Use Voice Recognition – For Windows 7

How To Set Up And Customise The Speech-Recognition Feature On Your Operating System.

If you are a slow typist or have difficulty or discomfort when using a keyboard, software that allows you to enter text and interact with your computer by talking to it might help. Some people who have difficulty with words – with conditions such as dyslexia – can also find it helpful. These guides explain how to run and customise the voice-recognition feature of your operating system (Windows or Mac ) to better suit your needs. There are also third-party software applications available.

Here’s how to do this…

  • Run voice recognition on your computer

Set up the speech-recognition feature on your operating system and customise it to suit your needs.

  1. Windows 7
  2. Mac OS X

How To Use Voice Recognition In Windows 7

This page explains step-by-step how to set up and use Speech Recognition, the built-in voice-recognition function in Windows 7. This is an excellent introduction to the use of voice recognition for both dictation and hands-free control of a computer. However, it lacks some of the advanced functionality and integration that commercial software can offer.

Areas in this guide:

  • Set up Speech Recognition
  • Third-party voice-recognition software

Note: The ‘Ease of Access Center’ has replaced ‘Accessibility Options’ (which was used in earlier versions of Windows) in the ‘Control Panel’ of Windows 7.

Set up Speech Recognition

Step 1: Turn on Speech Recognition

Open the ‘Speech Recognition’ window by clicking the ‘Start‘ button, followed by ‘Control Panel‘, then ‘Ease of Access‘, then ‘Speech Recognition‘, as shown in Fig 1.

Alternatively, open the ‘Ease of Access Center’ window by pressing the Windows key + U. Press Tab until ‘Use the computer without a mouse or keyboard‘ is highlighted and then press Enter. Press Tab until ‘Use Speech Recognition‘ is highlighted and then press Enter.

Fig 1

Click on ‘Start Speech Recognition‘, as shown in Fig 2, or press Alt + S.

Fig 2

Step 2: Set up your microphone

If this is the first time you are running Speech Recognition, you will be prompted to set up your microphone.

To check that your microphone is working, click on ‘Set up a microphone‘, as shown in Fig 2, or press Alt + M.

Click the radio button beside the type of microphone you are using, or press Tab until it is highlighted, as shown in Fig 3. Then click the ‘Next‘ button or press Alt + N.

Fig 3

You will then see a screen describing how to adjust your microphone. When you have finished this step, click the ‘Next‘ button or press Alt + N.

Next, you will be asked to read a sentence on your screen. You’ll see a bar showing the volume level move as you speak, as shown in Fig 4. Click the ‘Next‘ button or press Alt + N.

Fig 4

The microphone should now be set up. Click on the ‘Finish‘ button, or press Tab until it is highlighted and then press Enter.

Step 3: Train your computer to recognise your voice

You can now start dictating. However, the recognition will not be accurate as the computer has not yet ‘learned’ your voice. It’s recommended that you train your computer to do this. The first training unit takes 5 minutes, and you can take further training units if you want.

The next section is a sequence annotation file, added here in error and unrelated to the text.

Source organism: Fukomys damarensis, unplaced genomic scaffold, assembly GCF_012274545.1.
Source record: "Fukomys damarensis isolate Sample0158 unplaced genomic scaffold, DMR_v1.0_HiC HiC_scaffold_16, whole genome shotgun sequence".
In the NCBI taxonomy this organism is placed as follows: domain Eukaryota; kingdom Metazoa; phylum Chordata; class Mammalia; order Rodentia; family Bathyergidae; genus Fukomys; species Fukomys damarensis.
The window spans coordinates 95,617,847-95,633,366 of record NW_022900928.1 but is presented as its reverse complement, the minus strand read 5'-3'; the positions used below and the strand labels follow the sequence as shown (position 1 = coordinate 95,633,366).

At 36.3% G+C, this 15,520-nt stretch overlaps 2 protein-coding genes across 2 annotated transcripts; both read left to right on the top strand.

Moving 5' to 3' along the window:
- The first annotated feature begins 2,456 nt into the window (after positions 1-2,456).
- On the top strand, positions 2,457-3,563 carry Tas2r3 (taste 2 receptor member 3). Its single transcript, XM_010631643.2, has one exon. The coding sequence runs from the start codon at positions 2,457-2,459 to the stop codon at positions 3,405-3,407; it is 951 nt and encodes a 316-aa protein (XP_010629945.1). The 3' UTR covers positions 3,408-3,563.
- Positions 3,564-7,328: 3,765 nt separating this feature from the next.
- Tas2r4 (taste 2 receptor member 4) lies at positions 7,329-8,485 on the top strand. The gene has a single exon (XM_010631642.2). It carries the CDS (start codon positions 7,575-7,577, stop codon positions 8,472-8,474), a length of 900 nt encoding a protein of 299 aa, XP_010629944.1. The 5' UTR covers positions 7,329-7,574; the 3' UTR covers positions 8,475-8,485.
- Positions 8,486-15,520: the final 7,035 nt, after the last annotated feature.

In the ‘Speech Recognition’ window (shown in Fig 2), click on ‘Train your computer to better understand you‘, or press Alt + R.

Read the text on the welcome screen, then click the ‘Next‘ button or press Alt + N. Then read the training text.

You can continue by clicking on ‘More Training‘, or press Alt + M.

When you want to end the session, click on ‘Finish‘ or press Alt + F.

After you have done this the computer should recognise your voice.

Step 4: Customise Speech Recognition further

In the left-hand pane of the ‘Speech Recognition’ window, click on ‘Text to Speech‘, or press Tab until it is highlighted and then press Enter.

If it is not already selected, click on the ‘Speech Recognition‘ tab as shown in Fig 5, or press Tab until any of the tabs is highlighted and then use the arrow keys to select the ‘Speech Recognition‘ tab.

Fig 5

In the box below the ‘Recognition Profiles’ header, you can select your own user voice profile, which is useful if the computer is used by different people. (Note that in the example shown in Fig 5, only one profile has been set up).

You can further customise Speech Recognition by ticking the boxes below the ‘User Settings’ header.

Tick the box next to ‘Run Speech Recognition at startup‘ by clicking on it, or press Alt + R to tick it.

Tick the box next to ‘Review documents and mail to improve accuracy‘ by clicking on it, or press Alt + O to tick it.

For users who cannot start Speech Recognition with the keyboard, mouse or other input devices, tick the box next to ‘Enable voice activation‘.

You can also fine tune the microphone from this window.

When you are finished, click the ‘OK‘ button or press Tab until it is highlighted and then press Enter.

Step 5: See the list of speech commands

In the ‘Speech Recognition’ window (shown in Fig 2), click on ‘Open the Speech Reference Card‘, or press Alt + C, for a list of speech commands.

Third-party voice-recognition software

Although there is voice-recognition software built into Windows 7, there are also widely used packages for sale that offer excellent accuracy and even complete ‘hands-free’ use. For example, Nuance’s Dragon NaturallySpeaking (for information, see the software producer’s Dragon NaturallySpeaking webpage) and, formerly, IBM’s ViaVoice (no longer supported).

These, and similar software packages can be very powerful options for people who are not able to use a physical keyboard or mouse, or who just want to speed up their text input. The systems take time to ‘train’ to recognise the speaker, but with practice, it is possible to input text faster than the fastest typist.

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